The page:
If we want to find a potential multi-bagger, often there are underlying trends that can provide clues. Ideally, a business will show two trends; firstly a growing return on capital employed (ROCE) and secondly, an increasing amount of capital employed. This shows us that it's a compounding machine, able to continually reinvest its earnings back into the business and generate higher returns. Having said that, while the ROCE is currently high for Lennox International (NYSE:LII), we aren't jumping out of our chairs because returns are decreasing.
Understanding Return On Capital Employed (ROCE)
Just to clarify if you're unsure, ROCE is a metric for evaluating how much pre-tax income (in percentage terms) a company earns on the capital invested in its business. The formula for this calculation on Lennox International is:
Return on Capital Employed = Earnings Before Interest and Tax (EBIT) ÷ (Total Assets - Current Liabilities)
0.37 = US$588m ÷ (US$2.5b - US$859m) (Based on the trailing twelve months to March 2022).
So, Lennox International has an ROCE of 37%. In absolute terms that's a great return and it's even better than the Building industry average of 14%.
In the above chart we have measured Lennox International's prior ROCE against its prior performance, but the future is arguably more important. If you'd like to see what analysts are forecasting going forward, you should check out our free report for Lennox International.
What Can We Tell From Lennox International's ROCE Trend?
In terms of Lennox International's historical ROCE movements, the trend isn't fantastic. To be more specific, while the ROCE is still high, it's fallen from 51% where it was five years ago. However, given capital employed and revenue have both increased it appears that the business is currently pursuing growth, at the consequence of short term returns. If these investments prove successful, this can bode very well for long term stock performance.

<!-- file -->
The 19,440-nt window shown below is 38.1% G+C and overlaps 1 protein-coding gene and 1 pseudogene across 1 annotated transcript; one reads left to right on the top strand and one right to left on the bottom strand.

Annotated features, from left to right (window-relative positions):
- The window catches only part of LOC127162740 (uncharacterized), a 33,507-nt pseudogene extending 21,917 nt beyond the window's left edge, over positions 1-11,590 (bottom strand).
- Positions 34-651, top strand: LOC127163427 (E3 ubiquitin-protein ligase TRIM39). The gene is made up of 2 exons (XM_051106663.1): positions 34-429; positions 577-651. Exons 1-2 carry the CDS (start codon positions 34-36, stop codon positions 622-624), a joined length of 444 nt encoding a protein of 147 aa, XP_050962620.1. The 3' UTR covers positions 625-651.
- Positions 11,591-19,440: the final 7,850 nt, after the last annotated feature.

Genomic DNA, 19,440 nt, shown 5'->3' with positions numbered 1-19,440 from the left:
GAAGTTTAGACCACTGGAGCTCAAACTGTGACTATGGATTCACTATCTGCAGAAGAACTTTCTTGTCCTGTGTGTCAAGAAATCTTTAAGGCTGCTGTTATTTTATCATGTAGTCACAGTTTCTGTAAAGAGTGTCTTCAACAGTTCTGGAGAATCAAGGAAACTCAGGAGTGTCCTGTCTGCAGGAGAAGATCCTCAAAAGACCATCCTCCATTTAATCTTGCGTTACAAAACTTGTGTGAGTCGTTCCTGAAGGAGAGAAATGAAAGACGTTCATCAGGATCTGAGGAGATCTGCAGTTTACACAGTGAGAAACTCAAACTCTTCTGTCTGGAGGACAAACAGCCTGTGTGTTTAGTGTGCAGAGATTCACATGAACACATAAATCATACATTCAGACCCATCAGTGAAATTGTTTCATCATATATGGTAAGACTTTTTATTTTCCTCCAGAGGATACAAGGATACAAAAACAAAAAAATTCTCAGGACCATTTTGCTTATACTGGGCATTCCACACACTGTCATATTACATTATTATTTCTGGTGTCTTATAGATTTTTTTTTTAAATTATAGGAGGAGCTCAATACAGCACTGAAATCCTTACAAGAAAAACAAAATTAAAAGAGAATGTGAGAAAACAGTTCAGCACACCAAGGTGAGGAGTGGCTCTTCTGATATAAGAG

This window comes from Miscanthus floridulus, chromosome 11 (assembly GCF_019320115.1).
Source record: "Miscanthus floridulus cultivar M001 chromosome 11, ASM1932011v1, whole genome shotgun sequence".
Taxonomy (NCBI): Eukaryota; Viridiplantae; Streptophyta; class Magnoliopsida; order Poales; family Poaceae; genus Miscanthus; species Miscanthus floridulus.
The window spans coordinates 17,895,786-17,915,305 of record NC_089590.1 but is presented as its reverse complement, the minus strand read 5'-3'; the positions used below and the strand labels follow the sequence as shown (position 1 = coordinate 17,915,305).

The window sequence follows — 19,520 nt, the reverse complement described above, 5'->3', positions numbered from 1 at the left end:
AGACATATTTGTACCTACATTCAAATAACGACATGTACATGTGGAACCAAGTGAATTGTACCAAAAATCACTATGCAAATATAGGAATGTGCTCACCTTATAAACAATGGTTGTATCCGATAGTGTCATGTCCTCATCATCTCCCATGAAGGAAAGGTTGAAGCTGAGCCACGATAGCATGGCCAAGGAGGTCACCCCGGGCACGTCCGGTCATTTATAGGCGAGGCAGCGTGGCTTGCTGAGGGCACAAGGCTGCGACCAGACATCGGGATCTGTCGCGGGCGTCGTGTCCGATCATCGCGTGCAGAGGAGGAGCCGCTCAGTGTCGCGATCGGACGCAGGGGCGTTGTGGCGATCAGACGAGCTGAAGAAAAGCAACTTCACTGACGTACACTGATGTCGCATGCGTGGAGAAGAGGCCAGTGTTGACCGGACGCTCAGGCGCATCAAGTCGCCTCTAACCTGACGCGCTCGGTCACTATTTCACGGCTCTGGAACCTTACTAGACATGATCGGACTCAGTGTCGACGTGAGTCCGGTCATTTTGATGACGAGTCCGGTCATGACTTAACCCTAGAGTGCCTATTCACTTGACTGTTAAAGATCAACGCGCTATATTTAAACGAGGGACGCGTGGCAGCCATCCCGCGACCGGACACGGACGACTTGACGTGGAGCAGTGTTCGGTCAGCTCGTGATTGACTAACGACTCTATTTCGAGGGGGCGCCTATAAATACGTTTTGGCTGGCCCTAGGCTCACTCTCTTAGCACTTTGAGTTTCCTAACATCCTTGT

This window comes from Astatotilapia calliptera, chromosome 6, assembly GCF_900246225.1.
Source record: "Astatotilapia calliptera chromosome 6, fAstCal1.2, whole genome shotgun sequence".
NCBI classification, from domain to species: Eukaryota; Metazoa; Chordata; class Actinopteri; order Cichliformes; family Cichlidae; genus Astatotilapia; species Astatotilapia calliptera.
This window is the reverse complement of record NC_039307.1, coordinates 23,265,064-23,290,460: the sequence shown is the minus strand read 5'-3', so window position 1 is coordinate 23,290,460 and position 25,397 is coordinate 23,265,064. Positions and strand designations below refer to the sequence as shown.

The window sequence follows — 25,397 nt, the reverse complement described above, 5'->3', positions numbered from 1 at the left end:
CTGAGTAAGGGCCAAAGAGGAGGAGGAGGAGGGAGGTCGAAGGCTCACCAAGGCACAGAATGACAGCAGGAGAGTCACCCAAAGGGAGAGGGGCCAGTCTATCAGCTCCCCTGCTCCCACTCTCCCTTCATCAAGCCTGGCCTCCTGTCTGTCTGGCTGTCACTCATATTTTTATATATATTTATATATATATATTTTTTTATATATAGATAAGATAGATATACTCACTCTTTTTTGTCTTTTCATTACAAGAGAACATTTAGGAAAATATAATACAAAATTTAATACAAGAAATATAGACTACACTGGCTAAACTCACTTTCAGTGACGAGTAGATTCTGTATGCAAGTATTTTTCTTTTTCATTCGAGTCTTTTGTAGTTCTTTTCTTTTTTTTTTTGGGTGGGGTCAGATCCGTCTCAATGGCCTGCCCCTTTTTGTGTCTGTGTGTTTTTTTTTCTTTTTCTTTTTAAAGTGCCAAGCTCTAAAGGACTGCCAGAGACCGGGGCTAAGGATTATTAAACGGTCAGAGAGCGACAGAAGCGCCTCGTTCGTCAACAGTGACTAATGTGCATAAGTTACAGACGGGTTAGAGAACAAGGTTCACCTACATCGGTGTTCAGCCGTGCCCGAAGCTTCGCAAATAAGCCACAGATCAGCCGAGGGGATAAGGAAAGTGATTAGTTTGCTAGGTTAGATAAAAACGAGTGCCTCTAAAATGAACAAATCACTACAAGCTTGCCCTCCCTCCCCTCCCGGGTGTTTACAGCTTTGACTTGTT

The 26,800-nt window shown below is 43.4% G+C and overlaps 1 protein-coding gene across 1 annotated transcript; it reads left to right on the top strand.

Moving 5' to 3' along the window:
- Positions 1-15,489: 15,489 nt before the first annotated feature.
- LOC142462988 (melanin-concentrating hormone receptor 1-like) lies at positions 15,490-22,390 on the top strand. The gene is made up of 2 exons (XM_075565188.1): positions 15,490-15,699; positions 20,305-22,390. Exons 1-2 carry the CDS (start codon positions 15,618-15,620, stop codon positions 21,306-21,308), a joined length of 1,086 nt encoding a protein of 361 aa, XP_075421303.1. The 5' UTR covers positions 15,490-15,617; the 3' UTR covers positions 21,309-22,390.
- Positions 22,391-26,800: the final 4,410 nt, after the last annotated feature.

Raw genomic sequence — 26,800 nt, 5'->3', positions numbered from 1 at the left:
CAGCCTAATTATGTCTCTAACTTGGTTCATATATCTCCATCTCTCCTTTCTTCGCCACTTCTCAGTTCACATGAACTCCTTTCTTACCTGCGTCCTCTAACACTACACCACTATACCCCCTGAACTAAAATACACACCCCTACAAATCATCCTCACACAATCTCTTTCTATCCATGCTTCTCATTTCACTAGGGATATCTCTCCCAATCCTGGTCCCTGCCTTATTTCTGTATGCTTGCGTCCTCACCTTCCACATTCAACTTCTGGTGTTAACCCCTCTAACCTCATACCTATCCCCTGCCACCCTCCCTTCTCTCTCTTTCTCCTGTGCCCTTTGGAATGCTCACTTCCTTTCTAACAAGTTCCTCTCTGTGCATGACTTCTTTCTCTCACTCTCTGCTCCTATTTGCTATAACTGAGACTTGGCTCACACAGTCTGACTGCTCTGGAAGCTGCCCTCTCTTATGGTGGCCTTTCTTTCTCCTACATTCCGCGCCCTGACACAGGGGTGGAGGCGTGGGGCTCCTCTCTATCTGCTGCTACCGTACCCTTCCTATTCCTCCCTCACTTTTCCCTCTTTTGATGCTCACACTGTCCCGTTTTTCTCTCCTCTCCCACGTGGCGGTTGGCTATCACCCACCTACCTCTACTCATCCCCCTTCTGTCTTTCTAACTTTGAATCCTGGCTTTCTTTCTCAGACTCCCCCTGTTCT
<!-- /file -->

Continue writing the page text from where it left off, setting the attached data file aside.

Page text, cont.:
On a related note, Lennox International has decreased its current liabilities to 35% of total assets. That could partly explain why the ROCE has dropped. What's more, this can reduce some aspects of risk to the business because now the company's suppliers or short-term creditors are funding less of its operations. Some would claim this reduces the business' efficiency at generating ROCE since it is now funding more of the operations with its own money.
The Bottom Line On Lennox International's ROCE
While returns have fallen for Lennox International in recent times, we're encouraged to see that sales are growing and that the business is reinvesting in its operations. In light of this, the stock has only gained 7.6% over the last five years. Therefore we'd recommend looking further into this stock to confirm if it has the makings of a good investment.
Lennox International does have some risks though, and we've spotted 3 warning signs for Lennox International that you might be interested in.
If you want to search for more stocks that have been earning high returns, check out this free list of stocks with solid balance sheets that are also earning high returns on equity.
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This article by Simply Wall St is general in nature. We provide commentary based on historical data and analyst forecasts only using an unbiased methodology and our articles are not intended to be financial advice. It does not constitute a recommendation to buy or sell any stock, and does not take account of your objectives, or your financial situation. We aim to bring you long-term focused analysis driven by fundamental data. Note that our analysis may not factor in the latest price-sensitive company announcements or qualitative material. Simply Wall St has no position in any stocks mentioned.
Lennox International Inc., together with its subsidiaries, designs, manufactures, and markets a range of products for the heating, ventilation, air conditioning, and refrigeration markets in the United States, Canada, and internationally.
Established dividend payer with limited growth.